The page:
9. zhenya macrumors 603

    zhenya

    Joined:
    Jan 6, 2005
    #9
    Apple has never made a desktop replacement laptop, and in fact the data shows, rather conclusively, that this new generation of MBP is the most powerful laptop they've ever built, and by no small margin.

    It's fine if you want something Apple doesn't make, but frame it as such, rather than framing it as some major change in direction to the MBP lineup.
     
  10. therealseebs thread starter macrumors 65816

    therealseebs

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    Apr 14, 2010
    #10
    Apple never really got into the super high end of desktop replacement laptops, but the 17" MBP was actually pretty credible in that field, except for the dismal GPU selections.

    This machine is powerful, arguably. I'm not sure how well it holds up under full load; I'm not sure it could actually provide rated power output on three ports, and run at full capacity, on 85W. I sort of doubt it could get rid of 85W worth of heat without making some impressive noise, for that matter.

    But compare the spec gap between high-end MBP and low-end macbook a few years back, to the spec gap now. There's a lot less difference between the high and low end of the range than there used to be, and the high-end machines are cutting a lot of corners on functionality in order to be lightweight.

    I actually sorta liked the Air. I had one for a while. I used it as a machine that wasn't expected to do all the things I could do on a big fancy machine, but that was super lightweight and easy to carry around. It was a nice option. But it was nice because it was an option, and I could also get the big fancy machine.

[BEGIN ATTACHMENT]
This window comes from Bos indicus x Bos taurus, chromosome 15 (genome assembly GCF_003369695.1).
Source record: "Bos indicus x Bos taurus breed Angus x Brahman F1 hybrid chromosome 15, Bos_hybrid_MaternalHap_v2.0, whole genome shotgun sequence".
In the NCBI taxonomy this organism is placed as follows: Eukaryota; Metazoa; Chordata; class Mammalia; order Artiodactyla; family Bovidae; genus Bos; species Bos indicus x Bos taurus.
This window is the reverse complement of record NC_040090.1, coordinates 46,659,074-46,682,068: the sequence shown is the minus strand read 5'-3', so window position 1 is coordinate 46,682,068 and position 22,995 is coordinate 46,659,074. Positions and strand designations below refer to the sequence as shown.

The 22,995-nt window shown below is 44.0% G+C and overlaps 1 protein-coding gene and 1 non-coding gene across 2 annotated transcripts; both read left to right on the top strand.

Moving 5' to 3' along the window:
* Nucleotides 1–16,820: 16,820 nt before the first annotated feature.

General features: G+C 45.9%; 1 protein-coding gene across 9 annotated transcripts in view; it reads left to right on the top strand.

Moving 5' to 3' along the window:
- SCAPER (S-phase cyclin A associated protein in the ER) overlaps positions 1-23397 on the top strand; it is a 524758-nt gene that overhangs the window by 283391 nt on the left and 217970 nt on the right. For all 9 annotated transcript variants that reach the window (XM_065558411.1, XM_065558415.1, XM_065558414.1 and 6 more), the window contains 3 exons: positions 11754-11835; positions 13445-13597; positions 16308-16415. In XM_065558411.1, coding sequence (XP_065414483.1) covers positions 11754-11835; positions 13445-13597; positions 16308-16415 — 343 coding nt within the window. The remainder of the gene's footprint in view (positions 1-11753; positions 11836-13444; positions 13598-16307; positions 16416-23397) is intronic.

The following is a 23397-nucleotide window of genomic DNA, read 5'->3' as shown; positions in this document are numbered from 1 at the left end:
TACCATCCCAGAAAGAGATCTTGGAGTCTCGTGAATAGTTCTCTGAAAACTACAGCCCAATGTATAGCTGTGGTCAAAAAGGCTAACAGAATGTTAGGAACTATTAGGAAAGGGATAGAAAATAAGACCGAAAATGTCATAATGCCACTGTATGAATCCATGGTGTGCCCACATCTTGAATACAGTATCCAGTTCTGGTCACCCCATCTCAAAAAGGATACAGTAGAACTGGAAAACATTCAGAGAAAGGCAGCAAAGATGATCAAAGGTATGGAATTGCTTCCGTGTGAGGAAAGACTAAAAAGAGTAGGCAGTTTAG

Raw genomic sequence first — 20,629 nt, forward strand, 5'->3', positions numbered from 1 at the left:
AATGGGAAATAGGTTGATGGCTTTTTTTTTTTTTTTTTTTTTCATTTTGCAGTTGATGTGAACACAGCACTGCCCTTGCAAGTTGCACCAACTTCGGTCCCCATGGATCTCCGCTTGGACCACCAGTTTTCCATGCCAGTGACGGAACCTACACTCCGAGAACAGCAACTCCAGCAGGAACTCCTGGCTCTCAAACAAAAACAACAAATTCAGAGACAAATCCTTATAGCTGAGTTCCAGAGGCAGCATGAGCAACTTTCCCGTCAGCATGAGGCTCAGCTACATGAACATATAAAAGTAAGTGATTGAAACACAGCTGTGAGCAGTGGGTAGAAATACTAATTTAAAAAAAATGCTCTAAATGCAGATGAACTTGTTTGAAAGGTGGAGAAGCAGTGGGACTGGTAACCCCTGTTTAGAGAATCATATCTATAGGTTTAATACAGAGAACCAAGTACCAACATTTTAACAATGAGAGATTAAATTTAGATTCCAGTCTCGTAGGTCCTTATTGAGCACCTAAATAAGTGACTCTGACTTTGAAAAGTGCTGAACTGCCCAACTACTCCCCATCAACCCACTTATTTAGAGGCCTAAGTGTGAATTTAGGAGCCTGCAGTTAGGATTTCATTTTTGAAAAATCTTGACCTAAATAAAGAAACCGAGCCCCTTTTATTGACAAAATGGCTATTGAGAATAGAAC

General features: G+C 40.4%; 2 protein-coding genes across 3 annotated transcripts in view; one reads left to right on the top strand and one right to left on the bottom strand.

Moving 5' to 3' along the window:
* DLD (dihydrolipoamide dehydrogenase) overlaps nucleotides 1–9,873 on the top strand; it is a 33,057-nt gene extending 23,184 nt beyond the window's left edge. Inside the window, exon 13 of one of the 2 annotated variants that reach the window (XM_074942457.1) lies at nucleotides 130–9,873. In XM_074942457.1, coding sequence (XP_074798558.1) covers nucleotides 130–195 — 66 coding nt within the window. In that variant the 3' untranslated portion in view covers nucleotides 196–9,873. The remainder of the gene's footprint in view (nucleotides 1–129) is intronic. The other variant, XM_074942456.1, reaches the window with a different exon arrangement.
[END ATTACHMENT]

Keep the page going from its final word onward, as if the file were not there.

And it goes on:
11. Mcdevidr macrumors 6502a

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    Nov 27, 2013
    #11
    I don't know about that. I think the spec gap between the highest end 15.4 with radeon 460 vs the lowest end 12 inch MacBook is pretty steep in both GPU and CPU.

    I don't know I tried a desktop replacement gaming laptop. Just didn't suit my needs. Id rather have a lightweight machine like the 13.3 and stream intensive stuff to it from a headless desktop. That is just me though.
     
  12. zhenya macrumors 603

    zhenya

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    Jan 6, 2005
    #12
    If you go back and compare the benchmarks, the 17" MBP was actually much farther away from a desktop replacement for its day than today's offerings. The CPU gap was much wider, the disk was a major bottleneck back then, and RAM and GPU were in a similar situation as today. A 2010 MBP could drive 1 external display to the Mac Pro's 6. Today we are nearly equalized there.

    There are actually few corners being cut today - rather that Intel is up against the wall with performance, so has shifted priority to efficiency, which allows for these new thinner, lighter designs. GPU efficiency hasn't moved as quickly, so Apple is still choosing the best GPU/watt they can get from anyone today.